Browsing Tag: computing power

    Value and risk of consensus
    Blockchain public chain

    Value and risk of consensus

    June 24, 2020

    Consensus mechanism is the most special thing of blockchain, which is different from the consensus in the real world. Based on algorithmic program, blockchain reaches an agreement on the transaction data on the chain, thus creating value. The value in our life is also based on consensus. Except for the exchange price, most of the consensus does not have a serious process or force, so it is difficult to quantify. What’s interesting about blockchain is that this consensus can be measured, such as BTC reference computing power index, POS passing currency holding test, DPOS voting based and so on. Do these differences in consensus represent differences in value and risk?

    We believe that this is true, that is, the cost of consensus determines the value of the blockchain. According to the current BTC model, this cost is computing power. Many people may focus on the application of blockchain, and think that as long as there are enough applications on the chain, its value is the greatest, which is a typical product thinking, not applicable to blockchain. A public chain, if its consensus cost is high enough, that is, its computing power is large enough, it is indeed more valuable than a public chain with low computing power. Many people will question this sentence, saying how can the computing power maintained by the central organization represent value? In fact, this sentence confuses value and risk. Computing power determines value, and the composition and application of computing power determine risk.

    Computing power is provided by an organization. If it can not effectively share the cost of computing power, this kind of consumption is unsustainable. Computing power is provided by the market, which is the result of thousands of rational individual calculations. Each of them tries to achieve their own economic closed-loop. As long as they still provide computing power, it shows that they can achieve the net efficiency of input-output. These people who provide computing power are different, thus effectively avoiding the situation of both damage or prosperity. No matter how the incentive of the public chain fluctuates, there are always people in and people out, and there will be no collective exit at the same time. This decentralized structure reduces the risk of consensus.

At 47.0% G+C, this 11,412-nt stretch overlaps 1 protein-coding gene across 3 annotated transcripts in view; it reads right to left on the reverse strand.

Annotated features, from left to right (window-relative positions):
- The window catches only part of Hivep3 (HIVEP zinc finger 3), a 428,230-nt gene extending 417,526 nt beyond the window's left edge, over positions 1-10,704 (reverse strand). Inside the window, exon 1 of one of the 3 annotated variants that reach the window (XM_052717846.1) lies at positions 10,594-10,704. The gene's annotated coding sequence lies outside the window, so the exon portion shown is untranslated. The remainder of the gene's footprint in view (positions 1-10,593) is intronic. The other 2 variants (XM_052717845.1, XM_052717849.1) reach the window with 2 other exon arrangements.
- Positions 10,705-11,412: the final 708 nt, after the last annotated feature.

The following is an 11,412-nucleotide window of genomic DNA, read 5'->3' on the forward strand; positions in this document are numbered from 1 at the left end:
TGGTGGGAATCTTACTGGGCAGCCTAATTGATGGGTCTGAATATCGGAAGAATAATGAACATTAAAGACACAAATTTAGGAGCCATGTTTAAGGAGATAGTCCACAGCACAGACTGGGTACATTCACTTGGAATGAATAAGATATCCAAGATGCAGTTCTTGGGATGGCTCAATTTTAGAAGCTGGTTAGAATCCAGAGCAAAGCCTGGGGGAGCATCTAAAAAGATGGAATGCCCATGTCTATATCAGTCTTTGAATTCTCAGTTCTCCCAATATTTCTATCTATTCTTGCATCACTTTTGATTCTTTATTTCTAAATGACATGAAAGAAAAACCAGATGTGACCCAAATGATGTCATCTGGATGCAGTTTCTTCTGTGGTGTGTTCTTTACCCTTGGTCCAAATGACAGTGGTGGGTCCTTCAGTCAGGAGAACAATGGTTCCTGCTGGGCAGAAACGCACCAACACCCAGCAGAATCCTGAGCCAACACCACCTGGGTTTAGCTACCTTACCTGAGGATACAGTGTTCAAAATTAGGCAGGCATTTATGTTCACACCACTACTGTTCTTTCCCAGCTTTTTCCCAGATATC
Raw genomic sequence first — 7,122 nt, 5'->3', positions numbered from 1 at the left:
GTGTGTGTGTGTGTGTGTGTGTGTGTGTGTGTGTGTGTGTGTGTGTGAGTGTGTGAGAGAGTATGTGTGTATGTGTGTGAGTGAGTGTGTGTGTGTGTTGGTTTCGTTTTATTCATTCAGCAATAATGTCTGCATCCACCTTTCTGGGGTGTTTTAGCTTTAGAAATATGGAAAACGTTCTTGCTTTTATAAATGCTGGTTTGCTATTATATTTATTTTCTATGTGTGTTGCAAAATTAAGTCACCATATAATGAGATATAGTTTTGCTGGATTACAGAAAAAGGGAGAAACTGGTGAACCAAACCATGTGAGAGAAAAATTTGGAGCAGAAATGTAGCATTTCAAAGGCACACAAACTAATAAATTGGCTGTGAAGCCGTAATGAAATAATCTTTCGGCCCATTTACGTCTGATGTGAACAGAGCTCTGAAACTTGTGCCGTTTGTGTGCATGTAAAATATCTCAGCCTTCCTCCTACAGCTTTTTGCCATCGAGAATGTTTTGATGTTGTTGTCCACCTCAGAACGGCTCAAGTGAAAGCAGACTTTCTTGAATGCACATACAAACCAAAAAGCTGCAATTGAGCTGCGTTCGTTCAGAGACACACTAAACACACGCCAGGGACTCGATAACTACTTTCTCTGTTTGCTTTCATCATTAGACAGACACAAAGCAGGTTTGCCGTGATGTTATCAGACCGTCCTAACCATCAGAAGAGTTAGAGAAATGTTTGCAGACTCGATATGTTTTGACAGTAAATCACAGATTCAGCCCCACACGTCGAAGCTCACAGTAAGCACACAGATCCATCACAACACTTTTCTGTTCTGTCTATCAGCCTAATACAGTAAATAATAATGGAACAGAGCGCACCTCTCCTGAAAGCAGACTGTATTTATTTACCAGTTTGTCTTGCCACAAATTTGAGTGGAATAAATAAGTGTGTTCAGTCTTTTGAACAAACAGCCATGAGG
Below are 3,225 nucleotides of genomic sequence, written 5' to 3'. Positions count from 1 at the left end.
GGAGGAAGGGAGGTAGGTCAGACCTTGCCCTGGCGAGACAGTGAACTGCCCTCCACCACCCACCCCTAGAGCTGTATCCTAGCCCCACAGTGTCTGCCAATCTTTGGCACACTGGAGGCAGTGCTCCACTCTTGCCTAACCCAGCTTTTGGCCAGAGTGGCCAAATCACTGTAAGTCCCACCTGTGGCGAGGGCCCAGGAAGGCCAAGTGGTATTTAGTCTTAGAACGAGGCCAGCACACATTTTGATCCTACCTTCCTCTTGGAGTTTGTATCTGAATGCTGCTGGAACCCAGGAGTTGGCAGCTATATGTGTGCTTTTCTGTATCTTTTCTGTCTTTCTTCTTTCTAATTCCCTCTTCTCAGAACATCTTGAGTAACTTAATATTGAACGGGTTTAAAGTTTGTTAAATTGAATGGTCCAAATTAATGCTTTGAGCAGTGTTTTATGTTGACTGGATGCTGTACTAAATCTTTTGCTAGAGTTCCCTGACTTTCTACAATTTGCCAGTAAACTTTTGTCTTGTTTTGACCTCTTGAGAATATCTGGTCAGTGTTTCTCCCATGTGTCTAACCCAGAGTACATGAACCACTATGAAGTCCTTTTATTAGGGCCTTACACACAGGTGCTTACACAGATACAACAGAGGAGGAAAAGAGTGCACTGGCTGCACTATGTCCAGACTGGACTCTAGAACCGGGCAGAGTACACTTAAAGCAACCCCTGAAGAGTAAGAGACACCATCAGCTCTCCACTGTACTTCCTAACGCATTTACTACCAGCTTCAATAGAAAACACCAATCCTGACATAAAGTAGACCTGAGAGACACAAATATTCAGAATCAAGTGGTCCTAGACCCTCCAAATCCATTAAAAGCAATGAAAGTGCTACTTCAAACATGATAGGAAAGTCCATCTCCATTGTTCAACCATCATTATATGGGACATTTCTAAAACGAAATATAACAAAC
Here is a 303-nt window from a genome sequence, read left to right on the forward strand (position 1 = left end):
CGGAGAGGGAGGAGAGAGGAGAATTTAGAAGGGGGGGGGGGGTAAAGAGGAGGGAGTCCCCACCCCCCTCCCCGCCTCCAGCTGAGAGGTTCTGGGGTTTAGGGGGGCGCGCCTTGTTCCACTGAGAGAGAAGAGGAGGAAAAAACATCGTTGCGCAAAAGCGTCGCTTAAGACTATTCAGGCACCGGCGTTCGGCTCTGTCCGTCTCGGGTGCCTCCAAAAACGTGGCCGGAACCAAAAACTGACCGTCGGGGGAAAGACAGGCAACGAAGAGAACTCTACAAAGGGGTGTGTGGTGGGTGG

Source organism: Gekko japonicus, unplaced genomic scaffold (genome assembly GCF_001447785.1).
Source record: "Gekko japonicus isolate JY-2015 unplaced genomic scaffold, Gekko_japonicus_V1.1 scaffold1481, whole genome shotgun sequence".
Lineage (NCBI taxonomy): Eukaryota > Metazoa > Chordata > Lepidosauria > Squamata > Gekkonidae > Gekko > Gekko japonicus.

If the public chain or the corresponding token has a usage scenario, it will also indirectly reduce the consensus risk. On the one hand, the consumption of tokens has been settled, on the other hand, the secondary market of tokens has a stable expectation, which enhances the purchasing power, thus bringing certainty to the computing power provider. These two aspects regulate the consensus risk of public chain, but the consensus cost always determines the value.

    consensus mechanism

    According to the BTC design, when the computing power is large enough, the cost of completing 51% attack will become exaggerated. Even if the computing power attack is successfully implemented, the miner can split out of the attacked block and maintain the original consensus again. The attacker can get a block chain system without consensus, which is meaningless. Therefore, once a public chain is maintained based on a decentralized consensus, it will become very powerful. The cost of this consensus, seemingly unrelated to actual production, is the foundation of value, and production activities only reduce the risk of consensus. To exaggerate, even if BTC can’t be used anywhere, or no one wants to use it, its consensus cost will remain at tens of billions every year, and it still has the current value.

    Ethereum 2.0 will change the consensus mechanism from POW to POS, which has a great impact on Ethereum. This impact is mainly reflected in the evaluation of consensus cost. At present, the industry is not fully aware of this problem, but simply analyzes the impact of consensus change on application and development. I think this is putting the cart before the horse, because how much application is for a blockchain system is only a risk issue, not a value issue.

    The risk of maintaining value is low for the public chain with application, and potential risk may exist for the public chain without application under the same consensus cost. We need to spend more time thinking about the comparative analysis between POW and POS, and how to compare the cost of both in a framework. In fact, many people know that for a long time, even now, the number of applications on EOS is no less than ETH from participants, but the market value is less than 20% of ETH. Some people think that it is because heavy asset projects like usdt or DeFi are not released on EOS, which is incorrect. The root cause is that the consensus cost of DPOS is far lower than that of POW. No matter how many applications there are, it can only appear that the risk is low under the given consensus cost, which cannot represent the high value. But for the cost comparison between POS and POW, there is no good framework, which needs more people to study and improve.